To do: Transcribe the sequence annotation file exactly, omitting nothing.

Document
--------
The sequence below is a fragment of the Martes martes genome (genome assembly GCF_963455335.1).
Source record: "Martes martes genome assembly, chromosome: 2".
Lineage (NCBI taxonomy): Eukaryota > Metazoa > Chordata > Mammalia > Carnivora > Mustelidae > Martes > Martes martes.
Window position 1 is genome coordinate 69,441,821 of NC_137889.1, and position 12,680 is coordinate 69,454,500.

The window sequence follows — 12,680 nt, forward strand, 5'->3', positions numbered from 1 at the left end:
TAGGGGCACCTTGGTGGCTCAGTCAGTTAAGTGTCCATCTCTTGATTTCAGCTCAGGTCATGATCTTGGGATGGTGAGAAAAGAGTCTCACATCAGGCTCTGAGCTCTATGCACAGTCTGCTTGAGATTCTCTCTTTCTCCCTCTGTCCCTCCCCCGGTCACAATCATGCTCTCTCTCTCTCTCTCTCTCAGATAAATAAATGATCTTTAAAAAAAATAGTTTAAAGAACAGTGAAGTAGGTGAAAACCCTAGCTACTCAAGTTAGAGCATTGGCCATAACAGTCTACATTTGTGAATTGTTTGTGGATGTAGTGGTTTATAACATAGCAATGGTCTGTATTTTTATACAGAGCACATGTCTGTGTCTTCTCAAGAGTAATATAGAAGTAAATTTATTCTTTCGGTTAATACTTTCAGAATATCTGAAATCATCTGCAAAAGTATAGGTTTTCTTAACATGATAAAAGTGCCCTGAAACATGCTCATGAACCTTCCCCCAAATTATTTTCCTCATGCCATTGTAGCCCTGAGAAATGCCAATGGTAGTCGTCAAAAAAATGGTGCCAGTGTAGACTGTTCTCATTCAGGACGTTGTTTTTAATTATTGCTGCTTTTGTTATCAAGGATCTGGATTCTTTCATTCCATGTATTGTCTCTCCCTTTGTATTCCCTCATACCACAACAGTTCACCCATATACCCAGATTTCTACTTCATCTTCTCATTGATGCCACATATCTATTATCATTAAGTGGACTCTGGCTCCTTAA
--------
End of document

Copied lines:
The sequence below is a fragment of the Martes martes genome (genome assembly GCF_963455335.1).
Source record: "Martes martes genome assembly, chromosome: 2".
Lineage (NCBI taxonomy): Eukaryota > Metazoa > Chordata > Mammalia > Carnivora > Mustelidae > Martes > Martes martes.
Window position 1 is genome coordinate 69,441,821 of NC_137889.1, and position 12,680 is coordinate 69,454,500.

The window sequence follows — 12,680 nt, forward strand, 5'->3', positions numbered from 1 at the left end:
TAGGGGCACCTTGGTGGCTCAGTCAGTTAAGTGTCCATCTCTTGATTTCAGCTCAGGTCATGATCTTGGGATGGTGAGAAAAGAGTCTCACATCAGGCTCTGAGCTCTATGCACAGTCTGCTTGAGATTCTCTCTTTCTCCCTCTGTCCCTCCCCCGGTCACAATCATGCTCTCTCTCTCTCTCTCTCTCAGATAAATAAATGATCTTTAAAAAAAATAGTTTAAAGAACAGTGAAGTAGGTGAAAACCCTAGCTACTCAAGTTAGAGCATTGGCCATAACAGTCTACATTTGTGAATTGTTTGTGGATGTAGTGGTTTATAACATAGCAATGGTCTGTATTTTTATACAGAGCACATGTCTGTGTCTTCTCAAGAGTAATATAGAAGTAAATTTATTCTTTCGGTTAATACTTTCAGAATATCTGAAATCATCTGCAAAAGTATAGGTTTTCTTAACATGATAAAAGTGCCCTGAAACATGCTCATGAACCTTCCCCCAAATTATTTTCCTCATGCCATTGTAGCCCTGAGAAATGCCAATGGTAGTCGTCAAAAAAATGGTGCCAGTGTAGACTGTTCTCATTCAGGACGTTGTTTTTAATTATTGCTGCTTTTGTTATCAAGGATCTGGATTCTTTCATTCCATGTATTGTCTCTCCCTTTGTATTCCCTCATACCACAACAGTTCACCCATATACCCAGATTTCTACTTCATCTTCTCATTGATGCCACATATCTATTATCATTAAGTGGACTCTGGCTCCTTAA